Cholera in the Dominican Republic. Dengue fever in the Caribbean. Measles in Ukraine.
With summer travel season here, so are new warnings about health hazards in many exotic destinations. Granted, I'm probably more paranoid than the average middle-aged traveler, having been a bone-marrow transplant patient with a weakened immune system. And my idea of adventure travel is anywhere without a Four Seasons hotel. But in developing countries-and even in many developed ones-many travelers over 50 face special concerns, especially if they have chronic health conditions or take medications such as steroids that suppress the immune system.
"We see a lot of people who, after retirement, want to take the trek of a lifetime in Nepal, but it isn't the same as going to Kansas City, and a lot of them don't realize this," says Phyllis Kozarsky, an infectious-disease expert at Emory University and travel health consultant for the Centers for Disease Control and Prevention, both in Atlanta. Many popular areas lack basic medical care, let alone easy access to a local drugstore.
埃默里大学（Emory University）传染病研究专家、美国疾病控制和预防中心（Centers for Disease Control and Prevention）旅行健康顾问科扎斯基（Phyllis Kozarsky）说，我们看到很多人在退休后想去尼泊尔徒步，但这跟去堪萨斯城可不一样，而他们很多人都意识不到这一点。埃默里大学和疾控中心均位于亚特兰大。很多热门地区都缺乏基本的医疗保健设施，更别说方便地在当地药店买到药了。
See Your Doctor
Four to six weeks before foreign travel, it's wise to visit a doctor for recommended vaccines and cautionary medications such as malaria pills and a prescription antibiotic in the event of a bad stomach bug. But it is also important to pack mosquito repellent and other precautions for outdoor activities in areas where malaria, yellow fever and other insect-borne diseases abound─and to stock up on other important items.
"I walk through the aisles of my local pharmacy and carry the things I'd like to have with me in the event of a minor illness," such as pain relievers and anti-diarrhea medication, says Dr. Kozarsky.
The CDC travel health website has a regularly updated list of health risks and vaccination recommendations and requirements for specific countries. Some clinics use a software program, Travax, which tracks disease risk data. Paul McKinney, developer of the program and medical director of the travel clinic at the University of Louisville in Kentucky, says it also helps identify vaccine requirements for travelers who may be going from one foreign country to another. For example, travelers going to India from the U.S. don't require a yellow-fever vaccination, but if they are first visiting countries where yellow fever is endemic, India may require them to be vaccinated.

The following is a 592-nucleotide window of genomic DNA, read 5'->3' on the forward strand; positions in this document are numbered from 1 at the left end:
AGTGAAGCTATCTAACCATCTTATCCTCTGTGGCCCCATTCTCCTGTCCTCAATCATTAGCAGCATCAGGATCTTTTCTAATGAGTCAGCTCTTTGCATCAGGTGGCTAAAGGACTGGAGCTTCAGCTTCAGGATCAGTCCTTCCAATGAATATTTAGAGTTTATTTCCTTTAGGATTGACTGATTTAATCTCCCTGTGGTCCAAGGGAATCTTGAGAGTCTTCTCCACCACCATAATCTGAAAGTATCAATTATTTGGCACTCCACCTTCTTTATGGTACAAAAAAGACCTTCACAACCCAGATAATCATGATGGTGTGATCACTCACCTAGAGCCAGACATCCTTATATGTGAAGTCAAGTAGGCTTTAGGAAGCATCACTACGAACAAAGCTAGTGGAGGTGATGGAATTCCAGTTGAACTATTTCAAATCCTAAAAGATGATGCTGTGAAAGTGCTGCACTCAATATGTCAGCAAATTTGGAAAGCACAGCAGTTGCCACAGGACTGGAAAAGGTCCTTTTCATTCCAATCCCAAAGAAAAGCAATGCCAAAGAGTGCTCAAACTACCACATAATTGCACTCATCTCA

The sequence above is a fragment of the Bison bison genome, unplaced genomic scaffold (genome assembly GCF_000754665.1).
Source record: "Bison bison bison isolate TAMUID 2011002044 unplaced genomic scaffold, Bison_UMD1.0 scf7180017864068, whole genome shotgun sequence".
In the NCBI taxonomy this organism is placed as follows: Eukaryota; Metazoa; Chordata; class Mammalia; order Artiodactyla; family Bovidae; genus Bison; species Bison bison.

疾控中心旅行健康网站列出了具体国家的健康风险和建议接种的疫苗及要求清单，并且会定期更新。有些诊所会用Travax软件程序，它能够跟踪疾病风险数据。该软件的开发者、肯塔基州路易斯维尔大学（University of Louisville in Kentucky）旅行诊所主任医师麦金尼（Paul McKinney）说，该软件还能帮助确认在国外不同国家间旅行者的疫苗要求。例如从美国到印度的旅行者不需要接种黄热病疫苗，但如果他们要先去黄热病多发的国家，印度可能会要求他们接种疫苗。
Live vaccines such as the one for yellow fever can be risky for those over 60 or 65, Dr. McKinney warns, because of a higher likelihood of side effects. Patients taking steroids, which lower resistance to viral infection of any kind, are also less likely to have a good response to a vaccine.
It's also important to be up-to-date on routine vaccinations such as flu and tetanus before leaving the U.S. A shingles vaccine for those over 65 can reduce the chance of being struck with a painful and debilitating case of the virus, which is related to childhood chickenpox. Measles are also a growing concern in Europe, Dr. Kozarsky says. If you're unsure whether you had measles or a childhood vaccination for it, a blood test can determine if there are antibodies to the disease.
Travelers also need to be careful about organisms that can penetrate the skin while swimming, or bacteria found in drinking water-as well as raw foods such as salad and fresh fruit.
In Case of Emergency…
For the worst-case scenario, it is also a good idea to consider an emergency medical evacuation program. Before a trip to Russia last year, Marvin Freedman, a retired Justice Department investigator and avid world traveler, bought a membership from MedjetAssist, on the recommendations of some fellow travelers. He admits he was skeptical it could deliver as promised: evacuation to the hospital of his choosing for the $260 plan.
While poking around historic towns in the Golden Ring area outside Moscow, Mr. Freedman picked up a bug that worsened by the time he got to St. Petersburg. Admitted to a hospital there, he was pumped full of antibiotics by doctors who diagnosed a bacterial infection. But he wasn't getting better. After a few days he placed a call to MedjetAssist, where he was connected to doctors at the University of Pittsburgh Medical Center who determined he needed to be brought home.
在游览莫斯科郊外金环地区（Golden Ring）的古镇时，弗里德曼感染了一种疾病，在他到圣彼得堡时病情开始恶化。他住进了当地的一所医院，医生诊断他是细菌感染，给他注射了抗生素。但他并没有好转。几天后，他打电话给MedjetAssist，联系上了匹兹堡大学医学中心（University of Pittsburgh Medical Center）的医生，他们认为他需要被送回美国。
The next morning, a Lear Jet with a flight doctor and a nurse arrived to take him on the first leg of a long journey back to Wisconsin. Doctors there determined it was in fact a viral infection-which doesn't respond to antibiotics-and discontinued the drugs. After making a full recovery, Mr. Freedman says he is undaunted from globe-trotting and already has a journey to India in the planning stages.